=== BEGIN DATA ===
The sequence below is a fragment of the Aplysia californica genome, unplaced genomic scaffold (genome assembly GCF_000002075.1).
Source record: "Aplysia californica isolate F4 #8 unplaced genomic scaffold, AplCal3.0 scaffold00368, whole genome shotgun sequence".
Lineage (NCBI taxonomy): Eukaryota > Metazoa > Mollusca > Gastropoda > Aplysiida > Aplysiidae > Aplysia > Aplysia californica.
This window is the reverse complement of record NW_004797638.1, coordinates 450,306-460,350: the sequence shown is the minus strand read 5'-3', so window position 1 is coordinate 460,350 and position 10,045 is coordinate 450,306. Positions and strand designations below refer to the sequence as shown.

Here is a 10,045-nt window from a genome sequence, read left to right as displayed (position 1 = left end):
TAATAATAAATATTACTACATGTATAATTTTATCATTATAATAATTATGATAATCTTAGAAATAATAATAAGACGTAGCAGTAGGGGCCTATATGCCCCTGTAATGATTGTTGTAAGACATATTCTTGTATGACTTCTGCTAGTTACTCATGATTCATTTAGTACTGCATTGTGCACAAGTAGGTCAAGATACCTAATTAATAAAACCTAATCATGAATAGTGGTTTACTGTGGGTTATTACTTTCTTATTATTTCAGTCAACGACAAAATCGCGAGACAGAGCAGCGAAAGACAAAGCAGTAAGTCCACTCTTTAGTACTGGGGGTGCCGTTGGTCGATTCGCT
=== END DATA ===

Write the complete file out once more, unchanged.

The sequence below is a fragment of the Aplysia californica genome, unplaced genomic scaffold (genome assembly GCF_000002075.1).
Source record: "Aplysia californica isolate F4 #8 unplaced genomic scaffold, AplCal3.0 scaffold00368, whole genome shotgun sequence".
Lineage (NCBI taxonomy): Eukaryota > Metazoa > Mollusca > Gastropoda > Aplysiida > Aplysiidae > Aplysia > Aplysia californica.
This window is the reverse complement of record NW_004797638.1, coordinates 450,306-460,350: the sequence shown is the minus strand read 5'-3', so window position 1 is coordinate 460,350 and position 10,045 is coordinate 450,306. Positions and strand designations below refer to the sequence as shown.

Here is a 10,045-nt window from a genome sequence, read left to right as displayed (position 1 = left end):
TAATAATAAATATTACTACATGTATAATTTTATCATTATAATAATTATGATAATCTTAGAAATAATAATAAGACGTAGCAGTAGGGGCCTATATGCCCCTGTAATGATTGTTGTAAGACATATTCTTGTATGACTTCTGCTAGTTACTCATGATTCATTTAGTACTGCATTGTGCACAAGTAGGTCAAGATACCTAATTAATAAAACCTAATCATGAATAGTGGTTTACTGTGGGTTATTACTTTCTTATTATTTCAGTCAACGACAAAATCGCGAGACAGAGCAGCGAAAGACAAAGCAGTAAGTCCACTCTTTAGTACTGGGGGTGCCGTTGGTCGATTCGCT